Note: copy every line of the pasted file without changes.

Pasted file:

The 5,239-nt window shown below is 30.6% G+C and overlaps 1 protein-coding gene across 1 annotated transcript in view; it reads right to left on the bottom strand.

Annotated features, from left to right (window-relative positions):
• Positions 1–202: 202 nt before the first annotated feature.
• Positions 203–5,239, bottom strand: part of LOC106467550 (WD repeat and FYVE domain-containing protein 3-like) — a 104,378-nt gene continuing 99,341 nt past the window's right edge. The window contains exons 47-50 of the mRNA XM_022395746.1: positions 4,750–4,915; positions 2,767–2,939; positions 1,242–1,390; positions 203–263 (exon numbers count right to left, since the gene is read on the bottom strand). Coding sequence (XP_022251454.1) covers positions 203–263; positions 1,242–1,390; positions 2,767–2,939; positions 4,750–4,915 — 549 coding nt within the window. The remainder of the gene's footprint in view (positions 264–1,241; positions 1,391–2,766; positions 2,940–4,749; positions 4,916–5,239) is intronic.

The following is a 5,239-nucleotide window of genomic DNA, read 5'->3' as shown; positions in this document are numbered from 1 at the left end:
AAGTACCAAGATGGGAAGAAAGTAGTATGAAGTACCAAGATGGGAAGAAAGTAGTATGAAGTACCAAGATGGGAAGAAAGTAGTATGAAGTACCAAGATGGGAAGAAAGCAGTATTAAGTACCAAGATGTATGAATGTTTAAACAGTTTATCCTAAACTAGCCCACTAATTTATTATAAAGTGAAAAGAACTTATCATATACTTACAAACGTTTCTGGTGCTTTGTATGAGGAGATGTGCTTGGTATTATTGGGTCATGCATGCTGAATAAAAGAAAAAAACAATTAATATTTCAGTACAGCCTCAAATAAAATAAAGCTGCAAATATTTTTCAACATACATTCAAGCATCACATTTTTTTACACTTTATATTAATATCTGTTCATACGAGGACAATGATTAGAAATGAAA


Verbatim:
The 5,239-nt window shown below is 30.6% G+C and overlaps 1 protein-coding gene across 1 annotated transcript in view; it reads right to left on the bottom strand.

Annotated features, from left to right (window-relative positions):
• Positions 1–202: 202 nt before the first annotated feature.
• Positions 203–5,239, bottom strand: part of LOC106467550 (WD repeat and FYVE domain-containing protein 3-like) — a 104,378-nt gene continuing 99,341 nt past the window's right edge. The window contains exons 47-50 of the mRNA XM_022395746.1: positions 4,750–4,915; positions 2,767–2,939; positions 1,242–1,390; positions 203–263 (exon numbers count right to left, since the gene is read on the bottom strand). Coding sequence (XP_022251454.1) covers positions 203–263; positions 1,242–1,390; positions 2,767–2,939; positions 4,750–4,915 — 549 coding nt within the window. The remainder of the gene's footprint in view (positions 264–1,241; positions 1,391–2,766; positions 2,940–4,749; positions 4,916–5,239) is intronic.

The following is a 5,239-nucleotide window of genomic DNA, read 5'->3' as shown; positions in this document are numbered from 1 at the left end:
AAGTACCAAGATGGGAAGAAAGTAGTATGAAGTACCAAGATGGGAAGAAAGTAGTATGAAGTACCAAGATGGGAAGAAAGTAGTATGAAGTACCAAGATGGGAAGAAAGCAGTATTAAGTACCAAGATGTATGAATGTTTAAACAGTTTATCCTAAACTAGCCCACTAATTTATTATAAAGTGAAAAGAACTTATCATATACTTACAAACGTTTCTGGTGCTTTGTATGAGGAGATGTGCTTGGTATTATTGGGTCATGCATGCTGAATAAAAGAAAAAAACAATTAATATTTCAGTACAGCCTCAAATAAAATAAAGCTGCAAATATTTTTCAACATACATTCAAGCATCACATTTTTTTACACTTTATATTAATATCTGTTCATACGAGGACAATGATTAGAAATGAAA